When you go to the Water & Wastewater Equipment, Treatment & Transport (WWETT) Show in a few months, look for equipment that will help you market specifically to construction customers large and small. To crack big, multistory building sites, look at high-rise restrooms, compact trucks that maneuver into tight spaces, specialty trailers that might be needed, fencing, and barricades. Look for safety equipment required on major work sites. Tap into OSHA regulations, and get your drivers trained on accepted safety practices. Beyond a solid bid for the work, make sure potential construction customers are aware you are focused on the training necessary to get the job done right and without accidents or injuries.

Start networking with the right people.

Don’t just wait to be asked for a request for proposal, or RFP, for future construction projects. You want to know about these big jobs before anyone else hears about them. For that, you need to spend a lot of time reaching out to local folks plugged into economic development. If you haven’t joined your local chamber of commerce, make that a goal for this winter. Pay attention to your local government economic-development efforts. Attend regional planning agency meetings, or find out if you can watch them online to keep pace on what companies are proposing building where. Contact local, state, and national homebuilding groups, and get involved. Make local business your business, and good things will happen.

Register your business with the U.S. General Services Administration.

Don’t just assume you’ll hear about that public infrastructure project coming to your town. Wade into the often complex, but often rewarding world of U.S. GSA procurement. Through the GSA, $45 billion in subcontracted work was awarded in 2016, and that would include portable sanitation for federal, state, and local construction projects. For 2018, GSA vendor subcontracting goals included 26.5 percent for small businesses, 5 percent each for small disadvantaged businesses and woman-owned small businesses, and 3 percent each for Historically Underutilized Business zone small businesses and service-disabled veteran-owned small businesses.

To qualify for a variety of government contracts, most small companies must show a two-year track record in business and annual revenue of at least $25,000. GSA awards 42 percent of eligible dollars to small businesses.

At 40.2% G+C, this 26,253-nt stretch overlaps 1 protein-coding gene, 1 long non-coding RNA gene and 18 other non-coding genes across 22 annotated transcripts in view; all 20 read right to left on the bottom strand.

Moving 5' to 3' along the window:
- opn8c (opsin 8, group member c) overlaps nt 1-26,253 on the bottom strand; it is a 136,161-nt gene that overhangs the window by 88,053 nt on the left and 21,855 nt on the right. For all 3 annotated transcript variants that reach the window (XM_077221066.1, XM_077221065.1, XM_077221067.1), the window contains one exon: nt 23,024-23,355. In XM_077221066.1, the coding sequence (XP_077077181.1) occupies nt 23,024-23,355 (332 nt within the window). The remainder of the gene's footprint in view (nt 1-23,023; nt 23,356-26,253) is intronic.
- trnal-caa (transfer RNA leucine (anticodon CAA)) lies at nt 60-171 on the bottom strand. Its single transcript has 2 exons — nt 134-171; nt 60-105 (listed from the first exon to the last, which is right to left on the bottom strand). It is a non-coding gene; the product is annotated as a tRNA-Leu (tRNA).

Becoming an approved GSA vendor can be a daunting task, but you’ll find some help in your journey. The website has hundreds of pages of information explaining the program and how small businesses like yours can benefit from becoming an approved vendor. You can also work with small-business specialists with the GSA at 22 regional U.S. offices. Your closest office for help is found on this list:

Broaden your reach for big jobs.

Most PROs give a lot of thought to their service territory. They know that venturing too far from their home base raises the cost of providing service and can cut into sometimes narrow profit margins. Excess driving time, fuel, wear and tear on equipment ­— they all tend to dampen efforts to expand. But the possibility of landing a major construction project may rightfully tempt you to take action. If you hear about a big job even 100 to 200 miles away from home, give some serious thought to placing a bid — one where the profits would justify the complications.

Polish up your company image.

Big construction contracts may come with an expectation of elevated service. You can raise the bar this winter in preparation for going after these bigger jobs. Look into rebranding your business with new colors for the trucks, change up the uniforms for technicians, pay for a new logo and show it off on an updated website. If you haven’t done so already, rid your trucks of remnants of potty humor. Get your restroom inventory in better shape by culling out the worst units and upgrading all restrooms with hand sanitizers or hand-wash sinks. Clients who will be spending big bucks with you will demand professional appearance in addition to professional service..